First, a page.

He started with what seemed to be agreeing with Brutus but turned into a speech against the conpirators.
Mark Antony used rhetorical questions multiple times, just as Brutus had; but his rhetorical questions were disproving the reason for the death of Caesar.
” Instead of quickly attacking Brutus, Antony repeats and contradicts Caesar’s good deeds with “Yet Brutus is an honorable man”; making a mockery of Brutus’ title of honor.
Eventually the crowd catches onto Antony’s indirect argument: Caesar was not actually ambitious.
During the speeches many devices were effectively used to convince the Romans to choose the side of the argument being presented.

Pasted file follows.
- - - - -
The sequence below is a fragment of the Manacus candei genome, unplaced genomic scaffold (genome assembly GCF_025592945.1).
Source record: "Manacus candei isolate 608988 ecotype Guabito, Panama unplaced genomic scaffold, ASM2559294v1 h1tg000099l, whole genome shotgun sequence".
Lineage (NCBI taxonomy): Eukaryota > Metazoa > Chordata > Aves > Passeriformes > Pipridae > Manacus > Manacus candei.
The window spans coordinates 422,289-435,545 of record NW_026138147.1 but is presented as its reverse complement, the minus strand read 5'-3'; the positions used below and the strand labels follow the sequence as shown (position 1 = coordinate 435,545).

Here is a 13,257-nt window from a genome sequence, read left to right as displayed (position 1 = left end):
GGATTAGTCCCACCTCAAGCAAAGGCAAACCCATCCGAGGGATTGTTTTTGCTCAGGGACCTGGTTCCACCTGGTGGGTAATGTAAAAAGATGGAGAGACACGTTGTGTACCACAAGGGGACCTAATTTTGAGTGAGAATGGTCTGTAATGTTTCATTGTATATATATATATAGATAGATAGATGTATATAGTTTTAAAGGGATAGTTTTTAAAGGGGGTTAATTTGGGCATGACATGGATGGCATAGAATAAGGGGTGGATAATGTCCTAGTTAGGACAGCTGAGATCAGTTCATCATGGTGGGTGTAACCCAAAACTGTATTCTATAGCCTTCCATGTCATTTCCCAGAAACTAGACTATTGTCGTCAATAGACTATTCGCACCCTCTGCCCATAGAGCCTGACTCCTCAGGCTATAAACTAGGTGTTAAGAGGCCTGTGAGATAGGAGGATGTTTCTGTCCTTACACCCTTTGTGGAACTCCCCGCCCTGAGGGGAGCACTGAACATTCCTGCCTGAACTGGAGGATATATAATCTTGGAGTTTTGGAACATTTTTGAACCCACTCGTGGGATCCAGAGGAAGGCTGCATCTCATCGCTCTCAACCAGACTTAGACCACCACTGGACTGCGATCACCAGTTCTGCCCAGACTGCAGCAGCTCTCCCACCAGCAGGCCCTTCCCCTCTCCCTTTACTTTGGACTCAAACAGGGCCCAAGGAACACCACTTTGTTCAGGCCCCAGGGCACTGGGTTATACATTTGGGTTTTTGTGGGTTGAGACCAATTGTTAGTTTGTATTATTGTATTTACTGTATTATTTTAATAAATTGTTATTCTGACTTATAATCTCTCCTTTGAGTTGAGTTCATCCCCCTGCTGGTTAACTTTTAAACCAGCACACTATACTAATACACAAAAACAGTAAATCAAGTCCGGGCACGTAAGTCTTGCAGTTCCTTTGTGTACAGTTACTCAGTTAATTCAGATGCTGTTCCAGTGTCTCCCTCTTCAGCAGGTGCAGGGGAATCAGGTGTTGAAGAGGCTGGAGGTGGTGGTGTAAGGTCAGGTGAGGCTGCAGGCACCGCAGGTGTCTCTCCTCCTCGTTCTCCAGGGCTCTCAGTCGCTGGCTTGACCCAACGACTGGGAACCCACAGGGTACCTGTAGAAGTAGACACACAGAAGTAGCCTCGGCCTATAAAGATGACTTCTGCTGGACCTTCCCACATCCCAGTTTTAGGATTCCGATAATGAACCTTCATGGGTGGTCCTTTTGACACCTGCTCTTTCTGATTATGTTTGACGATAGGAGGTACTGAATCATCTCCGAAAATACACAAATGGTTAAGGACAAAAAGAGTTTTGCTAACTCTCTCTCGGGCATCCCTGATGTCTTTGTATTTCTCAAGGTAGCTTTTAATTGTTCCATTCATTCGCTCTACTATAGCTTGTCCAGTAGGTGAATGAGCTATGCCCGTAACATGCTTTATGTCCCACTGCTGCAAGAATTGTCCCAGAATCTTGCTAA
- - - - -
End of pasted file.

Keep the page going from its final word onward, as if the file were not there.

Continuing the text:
Mark Antony’s speech ended up being more effective than Brutus’s due to his use of pathos throughout to help his point be made that Caesar did not deserve to die.Brutus said that they had to kill Caesar because he was ambitious.Mark Antony used questions like “You all did see on the Lupercal, that I presented him thrice a kingly crown, which he did thrice refuse: Did this in Caesar seem ambitious?The conspirators depended on Marcus Brutus for one reason: to justify the murder of Julius Caesar.However after allowing Mark Antony to not only bring in the corpse of their beloved Caesar yet also speak after Brutus during the funeral, it would seem that Brutus’ role in the murder was pointless.The speeches given by both Brutus and Mark Antony in William Shakespeare’s The Tragedy of Julius Caesar are very persuasive to the audience that they are given to, but rhetorical devices were used in different ways in order for each to have an effect on the people of Rome.In Brutus’s speech, he uses devices such as rhetorical question and antithesis to convince the Romans that he and the conpirators did a good deed by killing Caesar.The citizen’s began to rally together to take down the conpirators, and vowed to kill every last one of them.In The Tragedy of Julius Caesar, rhetorical devices are commonly used to persuade the audience.“Had you rather Caesar living and die all slaves, than that Caesar dead, to live all free men”; Brutus is implying if Caesar was not killed and instead was to go on and be crowned as king, the people would fundamentally be treated as slaves.This accusation supports Brutus’ previous statement on line 23 stating: “…